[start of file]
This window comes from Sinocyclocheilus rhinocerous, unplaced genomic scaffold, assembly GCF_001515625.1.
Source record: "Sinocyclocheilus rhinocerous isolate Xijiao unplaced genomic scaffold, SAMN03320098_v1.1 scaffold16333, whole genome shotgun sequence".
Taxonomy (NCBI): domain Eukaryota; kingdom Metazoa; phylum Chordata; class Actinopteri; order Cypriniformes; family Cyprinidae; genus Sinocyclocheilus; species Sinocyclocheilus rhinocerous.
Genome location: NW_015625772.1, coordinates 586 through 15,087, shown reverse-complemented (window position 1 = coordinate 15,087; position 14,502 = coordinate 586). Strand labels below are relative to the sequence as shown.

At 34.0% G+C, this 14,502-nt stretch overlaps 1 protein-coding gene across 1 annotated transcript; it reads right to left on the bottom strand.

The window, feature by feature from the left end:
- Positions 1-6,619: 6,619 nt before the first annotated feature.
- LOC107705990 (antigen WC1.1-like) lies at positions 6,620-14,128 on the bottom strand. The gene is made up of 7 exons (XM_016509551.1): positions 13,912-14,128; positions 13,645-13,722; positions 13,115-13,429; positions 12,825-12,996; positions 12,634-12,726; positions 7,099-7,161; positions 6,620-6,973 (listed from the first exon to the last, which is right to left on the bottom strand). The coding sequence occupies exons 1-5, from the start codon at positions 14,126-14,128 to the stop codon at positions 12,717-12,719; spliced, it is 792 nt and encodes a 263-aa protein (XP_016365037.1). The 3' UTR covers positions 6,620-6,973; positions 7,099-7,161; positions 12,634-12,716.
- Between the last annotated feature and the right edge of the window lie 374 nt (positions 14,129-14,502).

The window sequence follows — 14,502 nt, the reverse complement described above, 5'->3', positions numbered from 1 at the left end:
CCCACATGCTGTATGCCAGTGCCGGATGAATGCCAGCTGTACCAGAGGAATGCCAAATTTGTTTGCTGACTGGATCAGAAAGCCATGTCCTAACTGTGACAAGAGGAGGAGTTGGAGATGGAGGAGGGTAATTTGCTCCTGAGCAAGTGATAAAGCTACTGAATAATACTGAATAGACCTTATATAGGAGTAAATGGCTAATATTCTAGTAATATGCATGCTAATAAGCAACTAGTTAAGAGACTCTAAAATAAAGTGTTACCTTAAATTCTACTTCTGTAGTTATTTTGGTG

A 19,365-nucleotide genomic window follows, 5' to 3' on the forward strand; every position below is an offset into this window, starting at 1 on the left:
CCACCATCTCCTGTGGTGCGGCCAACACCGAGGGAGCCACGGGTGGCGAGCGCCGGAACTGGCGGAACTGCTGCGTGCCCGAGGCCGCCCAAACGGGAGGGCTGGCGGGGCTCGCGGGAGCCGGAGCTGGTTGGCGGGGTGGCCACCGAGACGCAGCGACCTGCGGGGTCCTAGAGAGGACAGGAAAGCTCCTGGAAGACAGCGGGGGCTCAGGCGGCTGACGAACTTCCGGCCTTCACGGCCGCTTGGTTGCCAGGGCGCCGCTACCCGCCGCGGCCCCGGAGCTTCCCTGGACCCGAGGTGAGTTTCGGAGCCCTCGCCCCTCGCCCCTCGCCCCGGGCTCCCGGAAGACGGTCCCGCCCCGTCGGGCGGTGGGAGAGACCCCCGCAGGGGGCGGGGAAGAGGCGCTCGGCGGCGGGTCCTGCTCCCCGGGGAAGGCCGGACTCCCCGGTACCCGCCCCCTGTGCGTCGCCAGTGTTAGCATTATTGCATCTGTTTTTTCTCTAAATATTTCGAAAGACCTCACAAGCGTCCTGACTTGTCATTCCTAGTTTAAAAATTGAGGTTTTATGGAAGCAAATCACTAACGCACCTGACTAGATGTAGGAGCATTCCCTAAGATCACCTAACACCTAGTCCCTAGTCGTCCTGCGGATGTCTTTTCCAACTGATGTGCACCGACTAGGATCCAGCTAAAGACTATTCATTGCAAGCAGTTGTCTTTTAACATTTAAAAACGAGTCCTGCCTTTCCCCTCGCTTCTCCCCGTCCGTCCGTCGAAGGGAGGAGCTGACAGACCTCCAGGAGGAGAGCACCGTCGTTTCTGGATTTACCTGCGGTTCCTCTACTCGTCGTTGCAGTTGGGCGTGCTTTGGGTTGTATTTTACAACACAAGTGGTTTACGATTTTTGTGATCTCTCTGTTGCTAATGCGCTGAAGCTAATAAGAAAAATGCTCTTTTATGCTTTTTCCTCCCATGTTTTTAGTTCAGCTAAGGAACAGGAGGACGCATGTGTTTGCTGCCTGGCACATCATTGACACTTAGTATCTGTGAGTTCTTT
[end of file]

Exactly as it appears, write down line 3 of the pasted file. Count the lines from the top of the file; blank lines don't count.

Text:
Taxonomy (NCBI): domain Eukaryota; kingdom Metazoa; phylum Chordata; class Actinopteri; order Cypriniformes; family Cyprinidae; genus Sinocyclocheilus; species Sinocyclocheilus rhinocerous.